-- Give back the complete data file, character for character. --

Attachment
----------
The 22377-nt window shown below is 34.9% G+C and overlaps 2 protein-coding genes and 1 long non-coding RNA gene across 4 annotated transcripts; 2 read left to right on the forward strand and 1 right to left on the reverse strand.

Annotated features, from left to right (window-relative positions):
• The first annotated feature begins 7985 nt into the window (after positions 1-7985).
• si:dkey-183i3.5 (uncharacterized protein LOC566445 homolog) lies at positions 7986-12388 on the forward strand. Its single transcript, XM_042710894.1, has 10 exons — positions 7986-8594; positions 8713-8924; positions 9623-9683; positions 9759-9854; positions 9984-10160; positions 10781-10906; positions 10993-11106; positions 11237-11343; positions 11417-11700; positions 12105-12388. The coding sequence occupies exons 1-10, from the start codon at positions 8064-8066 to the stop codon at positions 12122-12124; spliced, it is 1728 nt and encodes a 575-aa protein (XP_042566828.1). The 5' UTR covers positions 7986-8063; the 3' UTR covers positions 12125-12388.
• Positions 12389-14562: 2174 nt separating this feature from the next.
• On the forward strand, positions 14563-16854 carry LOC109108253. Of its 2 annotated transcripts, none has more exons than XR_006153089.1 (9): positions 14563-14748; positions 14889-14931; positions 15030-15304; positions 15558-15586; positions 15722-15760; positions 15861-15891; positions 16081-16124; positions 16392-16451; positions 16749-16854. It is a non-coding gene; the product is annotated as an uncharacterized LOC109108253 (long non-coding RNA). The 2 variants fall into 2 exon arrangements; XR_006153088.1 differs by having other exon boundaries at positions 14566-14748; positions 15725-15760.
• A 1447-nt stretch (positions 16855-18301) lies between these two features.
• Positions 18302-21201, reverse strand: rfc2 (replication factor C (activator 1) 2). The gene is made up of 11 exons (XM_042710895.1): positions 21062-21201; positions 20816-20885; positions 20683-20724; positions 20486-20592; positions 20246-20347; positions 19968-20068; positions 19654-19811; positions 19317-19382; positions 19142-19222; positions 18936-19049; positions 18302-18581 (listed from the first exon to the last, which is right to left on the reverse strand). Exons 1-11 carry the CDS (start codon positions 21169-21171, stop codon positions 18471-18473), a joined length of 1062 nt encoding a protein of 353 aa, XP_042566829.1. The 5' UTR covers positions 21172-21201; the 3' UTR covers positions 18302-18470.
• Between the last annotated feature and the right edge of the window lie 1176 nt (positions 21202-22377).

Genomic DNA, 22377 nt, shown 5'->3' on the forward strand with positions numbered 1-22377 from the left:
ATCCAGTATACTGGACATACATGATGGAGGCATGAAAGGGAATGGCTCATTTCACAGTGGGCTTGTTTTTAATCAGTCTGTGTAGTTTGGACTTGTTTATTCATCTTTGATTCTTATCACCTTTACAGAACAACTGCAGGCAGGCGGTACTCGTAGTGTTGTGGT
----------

The 22377-nt window shown below is 34.9% G+C and overlaps 2 protein-coding genes and 1 long non-coding RNA gene across 4 annotated transcripts; 2 read left to right on the forward strand and 1 right to left on the reverse strand.

Annotated features, from left to right (window-relative positions):
• The first annotated feature begins 7985 nt into the window (after positions 1-7985).
• si:dkey-183i3.5 (uncharacterized protein LOC566445 homolog) lies at positions 7986-12388 on the forward strand. Its single transcript, XM_042710894.1, has 10 exons — positions 7986-8594; positions 8713-8924; positions 9623-9683; positions 9759-9854; positions 9984-10160; positions 10781-10906; positions 10993-11106; positions 11237-11343; positions 11417-11700; positions 12105-12388. The coding sequence occupies exons 1-10, from the start codon at positions 8064-8066 to the stop codon at positions 12122-12124; spliced, it is 1728 nt and encodes a 575-aa protein (XP_042566828.1). The 5' UTR covers positions 7986-8063; the 3' UTR covers positions 12125-12388.
• Positions 12389-14562: 2174 nt separating this feature from the next.
• On the forward strand, positions 14563-16854 carry LOC109108253. Of its 2 annotated transcripts, none has more exons than XR_006153089.1 (9): positions 14563-14748; positions 14889-14931; positions 15030-15304; positions 15558-15586; positions 15722-15760; positions 15861-15891; positions 16081-16124; positions 16392-16451; positions 16749-16854. It is a non-coding gene; the product is annotated as an uncharacterized LOC109108253 (long non-coding RNA). The 2 variants fall into 2 exon arrangements; XR_006153088.1 differs by having other exon boundaries at positions 14566-14748; positions 15725-15760.
• A 1447-nt stretch (positions 16855-18301) lies between these two features.
• Positions 18302-21201, reverse strand: rfc2 (replication factor C (activator 1) 2). The gene is made up of 11 exons (XM_042710895.1): positions 21062-21201; positions 20816-20885; positions 20683-20724; positions 20486-20592; positions 20246-20347; positions 19968-20068; positions 19654-19811; positions 19317-19382; positions 19142-19222; positions 18936-19049; positions 18302-18581 (listed from the first exon to the last, which is right to left on the reverse strand). Exons 1-11 carry the CDS (start codon positions 21169-21171, stop codon positions 18471-18473), a joined length of 1062 nt encoding a protein of 353 aa, XP_042566829.1. The 5' UTR covers positions 21172-21201; the 3' UTR covers positions 18302-18470.
• Between the last annotated feature and the right edge of the window lie 1176 nt (positions 21202-22377).

Genomic DNA, 22377 nt, shown 5'->3' on the forward strand with positions numbered 1-22377 from the left:
ATCCAGTATACTGGACATACATGATGGAGGCATGAAAGGGAATGGCTCATTTCACAGTGGGCTTGTTTTTAATCAGTCTGTGTAGTTTGGACTTGTTTATTCATCTTTGATTCTTATCACCTTTACAGAACAACTGCAGGCAGGCGGTACTCGTAGTGTTGTGGT